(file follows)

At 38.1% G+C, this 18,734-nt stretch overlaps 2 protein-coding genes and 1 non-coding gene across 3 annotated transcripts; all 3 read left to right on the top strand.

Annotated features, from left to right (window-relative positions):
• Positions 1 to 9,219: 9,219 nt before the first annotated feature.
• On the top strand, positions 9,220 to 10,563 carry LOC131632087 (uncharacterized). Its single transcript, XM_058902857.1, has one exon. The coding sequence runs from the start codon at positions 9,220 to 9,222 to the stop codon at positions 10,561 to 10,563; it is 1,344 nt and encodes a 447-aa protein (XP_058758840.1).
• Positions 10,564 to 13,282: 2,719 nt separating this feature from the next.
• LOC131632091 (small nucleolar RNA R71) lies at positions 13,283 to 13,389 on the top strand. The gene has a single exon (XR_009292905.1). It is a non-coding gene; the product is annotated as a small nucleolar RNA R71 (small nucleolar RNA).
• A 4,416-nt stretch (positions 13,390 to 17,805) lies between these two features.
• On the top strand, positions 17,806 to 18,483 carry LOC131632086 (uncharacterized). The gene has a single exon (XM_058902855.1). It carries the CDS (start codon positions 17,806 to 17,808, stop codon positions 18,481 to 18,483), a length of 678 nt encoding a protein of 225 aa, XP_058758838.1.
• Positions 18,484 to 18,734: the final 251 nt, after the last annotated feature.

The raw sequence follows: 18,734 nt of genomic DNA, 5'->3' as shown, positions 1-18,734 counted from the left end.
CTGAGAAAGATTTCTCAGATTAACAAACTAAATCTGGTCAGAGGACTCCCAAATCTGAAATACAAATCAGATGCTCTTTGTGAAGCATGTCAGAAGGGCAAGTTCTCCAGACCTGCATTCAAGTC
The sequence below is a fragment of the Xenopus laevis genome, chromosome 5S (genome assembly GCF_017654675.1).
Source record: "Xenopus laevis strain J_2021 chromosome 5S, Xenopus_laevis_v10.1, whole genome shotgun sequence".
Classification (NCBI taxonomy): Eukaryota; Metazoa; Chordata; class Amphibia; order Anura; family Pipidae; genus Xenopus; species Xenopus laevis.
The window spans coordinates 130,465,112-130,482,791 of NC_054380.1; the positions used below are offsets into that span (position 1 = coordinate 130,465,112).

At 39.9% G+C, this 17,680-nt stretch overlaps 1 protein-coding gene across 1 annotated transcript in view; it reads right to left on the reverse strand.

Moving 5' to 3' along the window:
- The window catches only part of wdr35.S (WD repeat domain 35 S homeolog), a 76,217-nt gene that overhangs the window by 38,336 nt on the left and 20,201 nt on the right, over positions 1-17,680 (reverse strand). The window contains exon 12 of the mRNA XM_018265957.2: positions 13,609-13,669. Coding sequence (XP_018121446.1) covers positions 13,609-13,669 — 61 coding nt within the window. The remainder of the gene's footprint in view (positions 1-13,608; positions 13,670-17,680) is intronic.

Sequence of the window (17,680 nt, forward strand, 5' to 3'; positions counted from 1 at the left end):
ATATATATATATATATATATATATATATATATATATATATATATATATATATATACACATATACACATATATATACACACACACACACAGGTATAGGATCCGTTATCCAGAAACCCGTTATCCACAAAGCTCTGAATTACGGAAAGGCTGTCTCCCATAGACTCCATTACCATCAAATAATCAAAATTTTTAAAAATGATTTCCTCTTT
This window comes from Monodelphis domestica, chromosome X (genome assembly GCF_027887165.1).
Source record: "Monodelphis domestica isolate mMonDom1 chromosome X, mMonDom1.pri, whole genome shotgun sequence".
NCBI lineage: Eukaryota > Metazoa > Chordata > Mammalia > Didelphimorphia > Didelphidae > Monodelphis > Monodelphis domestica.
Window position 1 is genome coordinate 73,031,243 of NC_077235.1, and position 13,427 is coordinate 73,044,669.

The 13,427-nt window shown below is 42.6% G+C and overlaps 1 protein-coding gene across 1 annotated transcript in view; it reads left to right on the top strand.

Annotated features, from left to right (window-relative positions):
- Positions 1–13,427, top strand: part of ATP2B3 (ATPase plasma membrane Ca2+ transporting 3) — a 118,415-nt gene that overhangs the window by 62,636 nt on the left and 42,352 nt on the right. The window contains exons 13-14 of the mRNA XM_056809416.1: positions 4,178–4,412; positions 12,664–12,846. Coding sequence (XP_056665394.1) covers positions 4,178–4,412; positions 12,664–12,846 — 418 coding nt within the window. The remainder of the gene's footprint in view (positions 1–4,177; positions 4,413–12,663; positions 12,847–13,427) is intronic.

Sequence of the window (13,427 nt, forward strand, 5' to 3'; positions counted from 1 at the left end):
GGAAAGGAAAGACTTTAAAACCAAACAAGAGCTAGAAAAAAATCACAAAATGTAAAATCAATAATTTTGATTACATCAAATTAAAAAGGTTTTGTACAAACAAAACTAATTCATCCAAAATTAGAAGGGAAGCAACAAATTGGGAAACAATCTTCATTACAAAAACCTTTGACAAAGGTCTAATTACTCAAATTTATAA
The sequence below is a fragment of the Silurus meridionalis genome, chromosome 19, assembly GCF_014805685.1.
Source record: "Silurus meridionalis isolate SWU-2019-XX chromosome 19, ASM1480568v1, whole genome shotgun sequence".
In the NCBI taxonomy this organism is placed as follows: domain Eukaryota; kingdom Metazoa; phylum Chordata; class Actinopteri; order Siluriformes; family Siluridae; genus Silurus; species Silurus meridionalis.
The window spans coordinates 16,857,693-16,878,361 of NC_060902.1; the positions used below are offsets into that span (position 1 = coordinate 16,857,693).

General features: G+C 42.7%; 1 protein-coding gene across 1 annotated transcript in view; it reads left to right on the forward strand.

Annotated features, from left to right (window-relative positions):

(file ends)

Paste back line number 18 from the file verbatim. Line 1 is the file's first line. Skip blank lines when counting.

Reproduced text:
- The window catches only part of wdr35.S (WD repeat domain 35 S homeolog), a 76,217-nt gene that overhangs the window by 38,336 nt on the left and 20,201 nt on the right, over positions 1-17,680 (reverse strand). The window contains exon 12 of the mRNA XM_018265957.2: positions 13,609-13,669. Coding sequence (XP_018121446.1) covers positions 13,609-13,669 — 61 coding nt within the window. The remainder of the gene's footprint in view (positions 1-13,608; positions 13,670-17,680) is intronic.